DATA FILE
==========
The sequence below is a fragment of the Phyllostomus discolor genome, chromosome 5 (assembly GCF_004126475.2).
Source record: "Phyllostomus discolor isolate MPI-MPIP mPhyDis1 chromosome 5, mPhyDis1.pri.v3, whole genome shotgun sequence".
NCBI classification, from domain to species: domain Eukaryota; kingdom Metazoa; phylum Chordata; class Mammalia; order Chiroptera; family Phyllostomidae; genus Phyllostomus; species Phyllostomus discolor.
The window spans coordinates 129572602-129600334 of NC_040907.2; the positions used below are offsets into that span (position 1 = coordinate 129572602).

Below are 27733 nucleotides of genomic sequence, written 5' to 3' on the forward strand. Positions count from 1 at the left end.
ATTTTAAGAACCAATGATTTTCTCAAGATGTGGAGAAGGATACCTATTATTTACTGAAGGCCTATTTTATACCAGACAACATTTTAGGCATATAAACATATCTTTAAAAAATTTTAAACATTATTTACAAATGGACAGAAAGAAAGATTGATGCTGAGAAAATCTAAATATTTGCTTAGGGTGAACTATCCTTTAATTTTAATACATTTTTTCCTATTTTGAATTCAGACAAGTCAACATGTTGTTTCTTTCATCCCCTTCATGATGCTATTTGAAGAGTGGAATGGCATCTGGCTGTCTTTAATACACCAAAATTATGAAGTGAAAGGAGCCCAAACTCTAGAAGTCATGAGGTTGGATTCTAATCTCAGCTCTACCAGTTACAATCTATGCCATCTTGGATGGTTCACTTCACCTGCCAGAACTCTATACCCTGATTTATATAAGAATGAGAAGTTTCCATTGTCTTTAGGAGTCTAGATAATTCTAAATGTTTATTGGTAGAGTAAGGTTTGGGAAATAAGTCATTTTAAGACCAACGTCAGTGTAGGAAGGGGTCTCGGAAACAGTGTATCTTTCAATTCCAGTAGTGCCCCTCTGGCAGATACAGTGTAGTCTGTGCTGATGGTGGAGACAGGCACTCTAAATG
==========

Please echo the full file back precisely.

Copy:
The sequence below is a fragment of the Phyllostomus discolor genome, chromosome 5 (assembly GCF_004126475.2).
Source record: "Phyllostomus discolor isolate MPI-MPIP mPhyDis1 chromosome 5, mPhyDis1.pri.v3, whole genome shotgun sequence".
NCBI classification, from domain to species: domain Eukaryota; kingdom Metazoa; phylum Chordata; class Mammalia; order Chiroptera; family Phyllostomidae; genus Phyllostomus; species Phyllostomus discolor.
The window spans coordinates 129572602-129600334 of NC_040907.2; the positions used below are offsets into that span (position 1 = coordinate 129572602).

Below are 27733 nucleotides of genomic sequence, written 5' to 3' on the forward strand. Positions count from 1 at the left end.
ATTTTAAGAACCAATGATTTTCTCAAGATGTGGAGAAGGATACCTATTATTTACTGAAGGCCTATTTTATACCAGACAACATTTTAGGCATATAAACATATCTTTAAAAAATTTTAAACATTATTTACAAATGGACAGAAAGAAAGATTGATGCTGAGAAAATCTAAATATTTGCTTAGGGTGAACTATCCTTTAATTTTAATACATTTTTTCCTATTTTGAATTCAGACAAGTCAACATGTTGTTTCTTTCATCCCCTTCATGATGCTATTTGAAGAGTGGAATGGCATCTGGCTGTCTTTAATACACCAAAATTATGAAGTGAAAGGAGCCCAAACTCTAGAAGTCATGAGGTTGGATTCTAATCTCAGCTCTACCAGTTACAATCTATGCCATCTTGGATGGTTCACTTCACCTGCCAGAACTCTATACCCTGATTTATATAAGAATGAGAAGTTTCCATTGTCTTTAGGAGTCTAGATAATTCTAAATGTTTATTGGTAGAGTAAGGTTTGGGAAATAAGTCATTTTAAGACCAACGTCAGTGTAGGAAGGGGTCTCGGAAACAGTGTATCTTTCAATTCCAGTAGTGCCCCTCTGGCAGATACAGTGTAGTCTGTGCTGATGGTGGAGACAGGCACTCTAAATG